The science community welcomed a new species of fish today, called Evoita santanai. The striking, pinkish-mauve-and-white animal, a type of dwarf goby, was found offTimor-Leste (map), and is the first new species of fish found in the country, according to Conservation International (CI), the group that made the discovery.
The new fish description was published in the journal Zootaxa this week, based on four specimens collected by CI scientists in Nino Konis Santana National Park, the country’s first national park. Researchers found the new fish in shallow water during an August 2012 survey designed to help officials manage the park. The scientists also discovered that Timor-Leste is third in the world for coral reef fish diversity.
The northeastern half of the island of Timor, Timor-Leste, it’s bordered by the Savu Sea to the west, the Banda Sea to the north, and the Timor Sea to the south. The nation of about one million sits just above Australia in the East Indian Archipelago and is one of the world’s newest countries, having gained independence from Indonesia in 2002.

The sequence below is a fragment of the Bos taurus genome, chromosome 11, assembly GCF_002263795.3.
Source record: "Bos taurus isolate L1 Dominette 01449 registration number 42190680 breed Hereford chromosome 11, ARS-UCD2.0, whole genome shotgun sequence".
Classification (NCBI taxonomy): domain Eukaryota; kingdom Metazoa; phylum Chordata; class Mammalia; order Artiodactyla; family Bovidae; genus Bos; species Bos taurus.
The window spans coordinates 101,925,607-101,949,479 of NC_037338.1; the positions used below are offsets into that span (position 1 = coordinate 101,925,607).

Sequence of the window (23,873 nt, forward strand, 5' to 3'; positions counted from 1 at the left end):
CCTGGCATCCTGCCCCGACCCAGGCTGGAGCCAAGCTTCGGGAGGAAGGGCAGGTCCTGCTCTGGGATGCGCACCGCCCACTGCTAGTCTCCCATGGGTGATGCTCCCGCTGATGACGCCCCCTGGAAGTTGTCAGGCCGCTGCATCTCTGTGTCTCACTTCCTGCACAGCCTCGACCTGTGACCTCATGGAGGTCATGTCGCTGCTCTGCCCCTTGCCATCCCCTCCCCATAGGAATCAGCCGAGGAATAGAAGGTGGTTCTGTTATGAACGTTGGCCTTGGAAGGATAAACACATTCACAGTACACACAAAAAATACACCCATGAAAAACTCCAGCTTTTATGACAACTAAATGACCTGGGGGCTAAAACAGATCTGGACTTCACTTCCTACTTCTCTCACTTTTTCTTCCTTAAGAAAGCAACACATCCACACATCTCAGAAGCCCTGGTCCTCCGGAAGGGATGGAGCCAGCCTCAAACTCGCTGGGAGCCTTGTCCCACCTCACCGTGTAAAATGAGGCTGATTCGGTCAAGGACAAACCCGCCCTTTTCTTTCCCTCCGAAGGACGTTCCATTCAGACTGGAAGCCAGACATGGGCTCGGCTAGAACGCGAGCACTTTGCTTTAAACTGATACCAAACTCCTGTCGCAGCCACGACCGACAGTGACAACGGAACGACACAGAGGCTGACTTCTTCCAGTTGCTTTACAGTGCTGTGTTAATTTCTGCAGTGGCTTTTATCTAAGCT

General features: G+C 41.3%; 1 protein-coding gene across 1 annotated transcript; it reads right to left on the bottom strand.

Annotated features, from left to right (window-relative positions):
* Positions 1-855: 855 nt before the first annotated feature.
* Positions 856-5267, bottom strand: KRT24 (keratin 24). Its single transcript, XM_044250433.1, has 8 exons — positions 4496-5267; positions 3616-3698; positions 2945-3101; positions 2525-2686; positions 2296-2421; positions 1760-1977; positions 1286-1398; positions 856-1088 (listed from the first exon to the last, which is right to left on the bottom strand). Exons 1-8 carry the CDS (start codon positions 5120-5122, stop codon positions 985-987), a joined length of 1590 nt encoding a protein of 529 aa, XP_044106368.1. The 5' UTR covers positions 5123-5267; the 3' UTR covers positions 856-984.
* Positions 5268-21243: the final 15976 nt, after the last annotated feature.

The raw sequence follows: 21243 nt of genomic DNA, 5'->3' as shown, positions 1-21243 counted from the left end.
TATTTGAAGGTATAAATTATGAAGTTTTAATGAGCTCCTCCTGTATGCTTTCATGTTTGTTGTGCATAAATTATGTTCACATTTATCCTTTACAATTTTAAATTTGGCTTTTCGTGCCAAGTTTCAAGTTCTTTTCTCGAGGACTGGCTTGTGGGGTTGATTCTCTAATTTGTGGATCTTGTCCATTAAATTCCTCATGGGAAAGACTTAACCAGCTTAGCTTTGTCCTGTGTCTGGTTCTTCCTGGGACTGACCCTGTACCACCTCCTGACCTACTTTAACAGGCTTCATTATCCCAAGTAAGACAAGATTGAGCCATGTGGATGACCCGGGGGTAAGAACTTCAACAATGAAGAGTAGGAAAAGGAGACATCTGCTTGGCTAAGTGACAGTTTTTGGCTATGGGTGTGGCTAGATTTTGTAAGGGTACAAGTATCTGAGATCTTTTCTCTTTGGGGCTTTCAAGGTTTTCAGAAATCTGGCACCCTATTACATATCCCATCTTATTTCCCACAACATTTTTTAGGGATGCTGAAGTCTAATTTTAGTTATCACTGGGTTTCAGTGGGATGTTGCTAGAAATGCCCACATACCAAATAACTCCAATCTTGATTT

When it comes to that new fish, like other known members of its genus, the animal has distinct teeth, which appear in two or more rows in the upper jaw. They also sport one to three large, curved, canine-like teeth in the innermost row of their lower jaw.
The species differs from its cousins in coloration and in its sensory system.
Including the new dwarf goby, the CI scientists found 741 species of fish on the coral reefs off Timor-Leste’s northern coast, bringing the total number of fish species seen in the country to 967.
Mark Erdmann, a senior advisor to CI’s Indonesia’s Marine Program said in a statement that the park and the new species were named in honor of Connisso Antonino (commonly known as “Nino Konis” Santana), a national hero in Timor-Leste’s recent struggle for independence. Antonino, who was born in the area, was known for his environmental awareness.
Erdmann added that the scientists saw 200 or more species of fish at 70 percent of the sites they surveyed, making it one of the most diverse places in the world.
Candice Mohan, CI’s Timor-Leste country director, stressed that the new species underscores the need to protect the relatively new national park, which was established in 2007, and to follow up on the no-take reserves that the nation has recently designated.
Mohan said in a statement that the reservers are essential for the developing country’s food security and economic development. “There is great potential here for the establishment of well-managed, low-impact ecotourism activities around these stunning reef habitats to provide sustainable livelihood options for the local people,” she said.
source: national geographic news